help them to discover new drug pathways through efficient data and pattern analysis.

Using AI to help synthesise the drugs Once a range of potential candidates has been chosen, the next stage is to try and synthesize the drugs — often by first taking a retrosynthetic approach from the final product back to potential reactants, and then working the reaction forward. The ability for AI to choose potential drug structures based on their most likely drug profiles means that fewer drug molecules need to be synthesized at the later stages and this cuts down on ‘trial and error’ approaches. But AI is also aiding the synthetic processes as well. For the most suitable drug candidates deduced at the initial discovery stages, the AI algorithms can take the method and reaction data from previous studies and offer the best potential synthetic route

and reaction conditions for the drug candidates (based on the groups chosen). Everything from the types and concentration of the reagents to the environmental conditions, reaction time, and the type of catalysts (if required) can be deduced, offering a more streamlined synthetic stage once the potential candidates have been chosen. Obviously, algorithms are not

always 100% correct, but AI offers an excellent starting point at the synthetic stage to work with and any tweaks can then be performed by the scientists. At this stage, AI can save a lot of time in deducing the synthetic pathways and can even aid in the scaling up of the synthetic process once the lab- scale reaction has been shown to produce the correct structures and efficient yields.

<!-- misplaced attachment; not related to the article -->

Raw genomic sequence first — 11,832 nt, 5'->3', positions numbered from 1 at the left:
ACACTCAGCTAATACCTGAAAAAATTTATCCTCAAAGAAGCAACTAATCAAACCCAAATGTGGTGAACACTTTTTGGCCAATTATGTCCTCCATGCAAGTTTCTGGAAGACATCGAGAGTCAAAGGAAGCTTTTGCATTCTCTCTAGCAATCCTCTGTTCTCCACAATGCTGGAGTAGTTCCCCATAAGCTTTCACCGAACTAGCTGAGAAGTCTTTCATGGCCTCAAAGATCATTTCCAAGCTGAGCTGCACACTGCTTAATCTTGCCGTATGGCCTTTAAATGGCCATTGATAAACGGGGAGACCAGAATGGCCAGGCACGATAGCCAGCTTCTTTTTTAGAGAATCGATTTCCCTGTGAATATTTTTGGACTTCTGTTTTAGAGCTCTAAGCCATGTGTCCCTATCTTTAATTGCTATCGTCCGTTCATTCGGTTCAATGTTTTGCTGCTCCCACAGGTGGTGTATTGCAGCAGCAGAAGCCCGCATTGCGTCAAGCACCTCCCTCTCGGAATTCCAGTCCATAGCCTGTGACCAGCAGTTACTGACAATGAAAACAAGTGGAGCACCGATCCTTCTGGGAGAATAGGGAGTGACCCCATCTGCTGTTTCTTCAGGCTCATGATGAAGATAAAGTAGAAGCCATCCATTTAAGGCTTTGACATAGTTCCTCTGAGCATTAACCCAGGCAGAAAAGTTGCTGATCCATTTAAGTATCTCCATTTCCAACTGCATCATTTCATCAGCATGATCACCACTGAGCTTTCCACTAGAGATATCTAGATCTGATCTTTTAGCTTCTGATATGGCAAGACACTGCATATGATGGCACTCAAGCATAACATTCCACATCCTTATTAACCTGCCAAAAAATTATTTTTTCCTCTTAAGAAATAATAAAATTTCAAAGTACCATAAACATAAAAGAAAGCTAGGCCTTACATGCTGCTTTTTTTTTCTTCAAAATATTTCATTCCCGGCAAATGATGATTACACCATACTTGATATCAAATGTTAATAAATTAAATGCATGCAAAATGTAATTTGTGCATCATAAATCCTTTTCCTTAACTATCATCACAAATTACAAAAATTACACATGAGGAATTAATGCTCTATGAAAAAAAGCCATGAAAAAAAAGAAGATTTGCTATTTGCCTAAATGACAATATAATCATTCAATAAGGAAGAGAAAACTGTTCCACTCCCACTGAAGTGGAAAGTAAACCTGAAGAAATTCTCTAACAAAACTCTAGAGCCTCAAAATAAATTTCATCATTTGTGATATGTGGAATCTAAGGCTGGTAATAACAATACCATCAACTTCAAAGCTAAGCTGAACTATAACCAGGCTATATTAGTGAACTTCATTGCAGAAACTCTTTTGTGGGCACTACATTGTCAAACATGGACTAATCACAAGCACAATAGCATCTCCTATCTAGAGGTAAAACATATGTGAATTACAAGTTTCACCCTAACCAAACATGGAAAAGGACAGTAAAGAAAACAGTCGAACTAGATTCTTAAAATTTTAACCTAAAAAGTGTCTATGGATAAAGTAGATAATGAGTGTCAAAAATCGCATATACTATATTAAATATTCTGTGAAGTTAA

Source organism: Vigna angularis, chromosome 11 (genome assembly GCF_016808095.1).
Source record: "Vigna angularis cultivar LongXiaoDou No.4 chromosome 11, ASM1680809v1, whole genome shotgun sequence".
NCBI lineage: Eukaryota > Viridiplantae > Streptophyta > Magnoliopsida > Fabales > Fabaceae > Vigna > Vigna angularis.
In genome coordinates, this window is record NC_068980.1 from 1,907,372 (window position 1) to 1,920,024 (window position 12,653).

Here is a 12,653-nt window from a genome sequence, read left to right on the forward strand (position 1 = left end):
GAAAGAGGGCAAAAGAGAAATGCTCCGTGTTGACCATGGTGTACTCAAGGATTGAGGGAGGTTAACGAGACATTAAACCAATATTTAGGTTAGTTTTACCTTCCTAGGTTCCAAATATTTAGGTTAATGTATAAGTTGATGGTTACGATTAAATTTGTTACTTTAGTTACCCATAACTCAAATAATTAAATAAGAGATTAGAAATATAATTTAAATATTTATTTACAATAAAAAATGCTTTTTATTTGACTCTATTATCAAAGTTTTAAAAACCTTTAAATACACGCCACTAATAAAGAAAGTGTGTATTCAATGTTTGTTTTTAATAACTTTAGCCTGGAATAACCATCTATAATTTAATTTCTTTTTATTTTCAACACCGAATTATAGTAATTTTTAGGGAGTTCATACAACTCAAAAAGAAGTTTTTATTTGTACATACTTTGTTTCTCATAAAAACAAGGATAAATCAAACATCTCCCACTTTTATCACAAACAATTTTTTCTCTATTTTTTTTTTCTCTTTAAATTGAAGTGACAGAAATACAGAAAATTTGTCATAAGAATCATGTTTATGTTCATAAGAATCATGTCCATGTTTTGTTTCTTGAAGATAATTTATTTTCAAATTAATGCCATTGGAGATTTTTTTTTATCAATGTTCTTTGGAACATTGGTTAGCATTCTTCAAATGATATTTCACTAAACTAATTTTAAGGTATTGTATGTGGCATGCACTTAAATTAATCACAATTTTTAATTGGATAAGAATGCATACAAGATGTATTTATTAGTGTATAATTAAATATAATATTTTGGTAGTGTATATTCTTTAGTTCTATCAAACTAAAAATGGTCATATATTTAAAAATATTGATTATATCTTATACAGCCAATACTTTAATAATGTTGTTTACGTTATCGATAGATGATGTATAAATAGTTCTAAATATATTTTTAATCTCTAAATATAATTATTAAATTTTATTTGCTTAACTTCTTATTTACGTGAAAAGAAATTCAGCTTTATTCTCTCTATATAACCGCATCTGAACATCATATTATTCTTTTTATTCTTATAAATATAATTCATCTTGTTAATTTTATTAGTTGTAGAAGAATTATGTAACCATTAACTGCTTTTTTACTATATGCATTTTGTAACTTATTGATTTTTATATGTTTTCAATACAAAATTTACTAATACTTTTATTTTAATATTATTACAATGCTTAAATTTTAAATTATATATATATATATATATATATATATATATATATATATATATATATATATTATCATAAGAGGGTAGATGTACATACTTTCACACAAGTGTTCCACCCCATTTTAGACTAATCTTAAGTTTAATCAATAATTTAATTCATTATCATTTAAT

Why use AI over current computational methods? While current computational methods have helped scientists

to deduce a lot of molecular structures, you need to have an idea of what the drug structure is going to look like (and where it’s going to be used) if you want to deduce the properties and potential effects of that drug in a clinical setting. AI, on the other hand, can take the data from previous studies, analyze the patterns and the trends of the outcomes versus the molecular input and this can be used to design drug structures that may not have been thought about. It can also be used to take known derivatives and tweak them slightly to fit the current clinical need. Because the process is purely analytical, it also removes the human bias from the drug design process (ie, the tendency to gravitate to certain and known functional groups).

Compared to computational methods, AI offers a way to design drugs from the ground up, even without a

Pharma: Drug Discovery

starting point, and can offer insights from the discovery of functional groups to the reaction parameters, and to how they might behave in a clinical setting. Overall, the use of AI in pharmaceutical design offers much more, and while computational methods are still an important part of the process, the ability for AI to become an additional pharmaceutical scientist in the design process is the reason why there has been a growing interest in using AI to design and synthesize drug candidates.


Liam Critchley Freelance Chemistry and Nanotechnology Writer E: liam_critchley@hotmail. com

in: https://www.linkedin. com/in/liam-critchley- nanowriter/ t: nanowriter

Issue 2 • March/April 2021


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